Tafon Nchukwi celebrates his last win in the Octagon. Photo: Supplied
Tafon Nchukwi celebrates his last win in the Octagon. Photo: Supplied

WATCH: Tafon Nchukwi wants to be part of UFC Africa, one way or another

By Julian Kiewietz Time of article published May 8, 2021

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He may be many kilometres away, but one could sense Tafon Nchukwi’s excitement when asked about #UFCAfrica.

In an exclusive interview with Independent Media and MzansiMMA, Bamenda Cameroon’s Tafon “Da Don” (5-0) - who faces South Korea’s Junyong Park (12-4) this weekend at UFC Fight Night (RODRIGUEZ vs. WATERSON) - could not contain the joy of fighting in his homeland after his family moved to Hyattsville, Maryland in the United States of America back in 2005.

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“Hey, lol, this is something that all the African fighters are excited about,” said the Ultimate Fighting Championship middleweight with glee.

“When I heard Dana (White, UFC President) said that, man … I was so excited.”

The UFC president recently confirmed that the company plans to host its first African event in 2022, an inevitable move considering the amount of African champions (Nigeria’s Middleweight champion and Welterweight champion, Israel Adesanya and Kamaru Usman, respectively, and Cameroon’s Heavyweight champion, Francis Ngannou).

The continent, too has a growing list of rising UFC stars which include the likes of South Africa’s Dricus du Plessis, Don Madge and JP Buys, as well as the DRC’s Dalcha Lungiambula to name only a few.

Tafon made his intentions very clear about making the card: “Right now, I am just paving my way to be able to get on that card, that is going to be one of the biggest cards ever, UFC Africa. I am definitely going to try and make sure I am on that card.”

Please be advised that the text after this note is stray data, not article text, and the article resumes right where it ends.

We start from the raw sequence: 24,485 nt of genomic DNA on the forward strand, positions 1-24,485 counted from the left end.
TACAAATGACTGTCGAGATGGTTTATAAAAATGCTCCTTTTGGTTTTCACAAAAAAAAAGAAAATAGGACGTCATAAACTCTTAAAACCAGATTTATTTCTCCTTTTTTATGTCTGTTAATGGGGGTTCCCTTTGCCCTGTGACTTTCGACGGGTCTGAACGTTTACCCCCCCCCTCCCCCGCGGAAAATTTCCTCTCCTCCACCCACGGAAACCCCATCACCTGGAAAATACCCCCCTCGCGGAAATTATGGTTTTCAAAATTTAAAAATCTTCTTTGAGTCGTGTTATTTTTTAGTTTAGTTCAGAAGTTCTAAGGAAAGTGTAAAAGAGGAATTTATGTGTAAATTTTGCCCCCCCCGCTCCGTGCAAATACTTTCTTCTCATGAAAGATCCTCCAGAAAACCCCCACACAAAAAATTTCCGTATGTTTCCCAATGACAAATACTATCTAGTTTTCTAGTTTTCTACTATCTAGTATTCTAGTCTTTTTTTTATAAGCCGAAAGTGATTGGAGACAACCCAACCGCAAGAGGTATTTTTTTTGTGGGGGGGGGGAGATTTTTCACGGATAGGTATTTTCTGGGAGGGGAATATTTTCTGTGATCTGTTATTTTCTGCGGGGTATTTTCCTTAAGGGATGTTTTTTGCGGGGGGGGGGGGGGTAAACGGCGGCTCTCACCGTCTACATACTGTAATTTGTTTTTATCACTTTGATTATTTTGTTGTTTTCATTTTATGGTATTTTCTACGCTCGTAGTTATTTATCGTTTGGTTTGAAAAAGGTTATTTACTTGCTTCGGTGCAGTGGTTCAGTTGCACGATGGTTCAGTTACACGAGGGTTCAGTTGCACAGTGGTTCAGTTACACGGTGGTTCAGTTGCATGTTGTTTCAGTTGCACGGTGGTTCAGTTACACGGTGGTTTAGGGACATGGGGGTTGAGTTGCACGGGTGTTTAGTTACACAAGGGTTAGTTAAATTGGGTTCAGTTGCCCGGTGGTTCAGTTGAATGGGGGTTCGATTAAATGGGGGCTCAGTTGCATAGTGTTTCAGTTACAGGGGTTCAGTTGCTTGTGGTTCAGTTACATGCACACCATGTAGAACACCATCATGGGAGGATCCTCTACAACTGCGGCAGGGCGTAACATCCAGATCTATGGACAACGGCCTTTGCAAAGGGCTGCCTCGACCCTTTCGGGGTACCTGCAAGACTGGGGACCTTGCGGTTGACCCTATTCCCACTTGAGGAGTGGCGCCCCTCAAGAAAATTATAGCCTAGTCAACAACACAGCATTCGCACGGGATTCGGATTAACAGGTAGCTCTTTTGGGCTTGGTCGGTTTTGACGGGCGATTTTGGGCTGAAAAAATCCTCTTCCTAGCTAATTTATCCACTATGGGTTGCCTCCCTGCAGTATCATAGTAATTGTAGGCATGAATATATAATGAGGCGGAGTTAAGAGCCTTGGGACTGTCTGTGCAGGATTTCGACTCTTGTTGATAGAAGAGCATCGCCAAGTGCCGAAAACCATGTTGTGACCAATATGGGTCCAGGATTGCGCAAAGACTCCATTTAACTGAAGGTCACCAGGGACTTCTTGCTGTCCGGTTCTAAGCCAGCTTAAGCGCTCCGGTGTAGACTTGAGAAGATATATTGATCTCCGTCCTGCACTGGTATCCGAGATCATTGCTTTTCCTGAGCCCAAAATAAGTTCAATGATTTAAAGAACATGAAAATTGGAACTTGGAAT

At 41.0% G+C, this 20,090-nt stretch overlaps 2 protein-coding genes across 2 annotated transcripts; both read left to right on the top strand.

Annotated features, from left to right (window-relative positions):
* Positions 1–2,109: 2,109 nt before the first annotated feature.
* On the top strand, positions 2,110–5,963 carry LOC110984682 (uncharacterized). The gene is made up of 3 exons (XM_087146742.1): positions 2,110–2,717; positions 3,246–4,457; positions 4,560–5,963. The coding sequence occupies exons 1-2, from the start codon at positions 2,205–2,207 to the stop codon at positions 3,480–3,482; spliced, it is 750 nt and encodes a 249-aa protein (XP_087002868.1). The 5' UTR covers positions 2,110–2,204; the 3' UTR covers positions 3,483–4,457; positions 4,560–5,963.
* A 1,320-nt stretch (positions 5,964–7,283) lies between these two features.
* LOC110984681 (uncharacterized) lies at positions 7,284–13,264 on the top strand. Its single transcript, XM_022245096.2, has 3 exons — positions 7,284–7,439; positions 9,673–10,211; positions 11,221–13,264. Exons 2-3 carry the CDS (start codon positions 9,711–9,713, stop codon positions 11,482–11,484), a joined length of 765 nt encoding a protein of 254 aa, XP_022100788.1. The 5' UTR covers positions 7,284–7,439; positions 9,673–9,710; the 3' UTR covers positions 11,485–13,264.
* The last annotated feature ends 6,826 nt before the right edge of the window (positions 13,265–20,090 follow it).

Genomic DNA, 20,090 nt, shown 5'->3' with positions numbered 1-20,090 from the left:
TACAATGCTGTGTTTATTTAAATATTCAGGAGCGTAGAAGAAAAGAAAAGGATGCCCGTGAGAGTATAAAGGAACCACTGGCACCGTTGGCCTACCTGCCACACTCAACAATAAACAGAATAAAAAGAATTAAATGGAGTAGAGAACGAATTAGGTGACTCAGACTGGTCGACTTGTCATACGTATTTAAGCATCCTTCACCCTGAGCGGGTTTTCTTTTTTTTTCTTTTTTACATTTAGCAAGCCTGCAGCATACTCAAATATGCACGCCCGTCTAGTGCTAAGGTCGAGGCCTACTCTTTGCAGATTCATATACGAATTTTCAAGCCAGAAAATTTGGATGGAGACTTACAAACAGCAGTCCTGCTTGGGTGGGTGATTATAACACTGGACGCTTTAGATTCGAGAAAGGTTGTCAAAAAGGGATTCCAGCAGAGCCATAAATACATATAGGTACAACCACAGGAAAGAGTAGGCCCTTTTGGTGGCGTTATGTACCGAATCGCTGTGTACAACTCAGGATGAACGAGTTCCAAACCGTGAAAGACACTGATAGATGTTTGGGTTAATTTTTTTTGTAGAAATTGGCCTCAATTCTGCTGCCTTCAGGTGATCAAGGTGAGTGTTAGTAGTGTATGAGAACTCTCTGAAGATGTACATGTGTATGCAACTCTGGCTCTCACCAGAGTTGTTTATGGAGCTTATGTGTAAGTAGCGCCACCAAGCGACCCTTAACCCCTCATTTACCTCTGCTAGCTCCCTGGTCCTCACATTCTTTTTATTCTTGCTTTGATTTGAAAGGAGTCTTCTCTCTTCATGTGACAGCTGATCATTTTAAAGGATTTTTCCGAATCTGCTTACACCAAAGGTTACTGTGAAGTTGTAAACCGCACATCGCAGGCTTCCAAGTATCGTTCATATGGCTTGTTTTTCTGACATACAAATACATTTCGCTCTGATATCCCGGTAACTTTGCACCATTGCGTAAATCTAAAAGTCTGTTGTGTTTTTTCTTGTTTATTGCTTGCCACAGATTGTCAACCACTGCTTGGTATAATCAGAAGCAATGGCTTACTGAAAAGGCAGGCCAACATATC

Tafon fights in the same division as Dricus (1-0 in the UFC), Dalcha (2-1 in the UFC) and Ghana’s Abdul Razak Alhassan (4-4 in the UFC) - who recently moved to Welterweight, too.

When asked if he would be keen on fighting one of his fellow African brothers, Tafon was not very keen, but fully understands that this is the fight game and it is bound to happen, sooner or later.

“I wouldn’t like to compete against them as early as this, but eventually we are going to have to meet, so if it comes down to it, we are going to have to do it.

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“But I would say that I wouldn't prefer that to be the case. But we are here to fight and should we meet, we are still shining the light on our great continent (Africa).

Tafon’s fellow countryman, Francis recently brought the house down after beating Stipe Miocic for the Heavyweight title, a feat that bodes very well for all African fighters, especially for those fighting out of Cameroon. Some people have even mistaken Tafon for Francis, but he chooses to see the good in it.

“Oh yes, Francis’ win was a big connection and shone a big light for us all,” says Tafon.

“A lot of people were even hitting me up (calling him) and asking me if I saw the fight … people from my country as well.

“People even mistook me for him at times. In the build-up to Francis’ fight with Stipe, I was getting lots of text messages saying: ‘Good luck with your fight.’

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“And I would be like: ‘I am sorry, that is not me’.

“I was confused. But when he won, it definitely made more people take note of the sport, and more people became aware of our fighters out there, so it’s a good thing,” he added.

If you would like to catch UFC Fight Night, it will be broadcast live on SuperSport tomorrow morning from 12am through to 5am on Variety 3, Action, GrandStand.


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